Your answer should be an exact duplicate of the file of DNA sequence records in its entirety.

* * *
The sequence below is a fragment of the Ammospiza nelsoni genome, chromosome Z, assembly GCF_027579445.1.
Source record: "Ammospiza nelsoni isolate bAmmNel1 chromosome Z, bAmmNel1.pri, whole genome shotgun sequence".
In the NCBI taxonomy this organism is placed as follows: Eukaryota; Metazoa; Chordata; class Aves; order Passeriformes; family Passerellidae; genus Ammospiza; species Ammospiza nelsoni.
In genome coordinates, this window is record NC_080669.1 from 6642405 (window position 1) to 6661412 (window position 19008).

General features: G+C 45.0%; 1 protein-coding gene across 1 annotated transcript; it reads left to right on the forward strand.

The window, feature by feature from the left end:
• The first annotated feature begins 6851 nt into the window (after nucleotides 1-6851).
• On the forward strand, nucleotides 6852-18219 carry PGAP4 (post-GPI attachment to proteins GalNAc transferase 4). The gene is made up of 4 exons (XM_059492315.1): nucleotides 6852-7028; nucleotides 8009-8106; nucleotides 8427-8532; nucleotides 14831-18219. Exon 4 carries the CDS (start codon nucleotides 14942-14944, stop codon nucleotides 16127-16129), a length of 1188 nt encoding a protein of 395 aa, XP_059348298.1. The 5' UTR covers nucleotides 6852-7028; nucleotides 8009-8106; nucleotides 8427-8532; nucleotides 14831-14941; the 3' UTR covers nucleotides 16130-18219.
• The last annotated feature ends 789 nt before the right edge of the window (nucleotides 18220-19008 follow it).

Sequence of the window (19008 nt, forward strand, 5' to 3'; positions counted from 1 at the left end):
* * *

The sequence below is a fragment of the Ammospiza nelsoni genome, chromosome Z, assembly GCF_027579445.1.
Source record: "Ammospiza nelsoni isolate bAmmNel1 chromosome Z, bAmmNel1.pri, whole genome shotgun sequence".
In the NCBI taxonomy this organism is placed as follows: Eukaryota; Metazoa; Chordata; class Aves; order Passeriformes; family Passerellidae; genus Ammospiza; species Ammospiza nelsoni.
In genome coordinates, this window is record NC_080669.1 from 6642405 (window position 1) to 6661412 (window position 19008).

General features: G+C 45.0%; 1 protein-coding gene across 1 annotated transcript; it reads left to right on the forward strand.

The window, feature by feature from the left end:
• The first annotated feature begins 6851 nt into the window (after nucleotides 1-6851).
• On the forward strand, nucleotides 6852-18219 carry PGAP4 (post-GPI attachment to proteins GalNAc transferase 4). The gene is made up of 4 exons (XM_059492315.1): nucleotides 6852-7028; nucleotides 8009-8106; nucleotides 8427-8532; nucleotides 14831-18219. Exon 4 carries the CDS (start codon nucleotides 14942-14944, stop codon nucleotides 16127-16129), a length of 1188 nt encoding a protein of 395 aa, XP_059348298.1. The 5' UTR covers nucleotides 6852-7028; nucleotides 8009-8106; nucleotides 8427-8532; nucleotides 14831-14941; the 3' UTR covers nucleotides 16130-18219.
• The last annotated feature ends 789 nt before the right edge of the window (nucleotides 18220-19008 follow it).

Sequence of the window (19008 nt, forward strand, 5' to 3'; positions counted from 1 at the left end):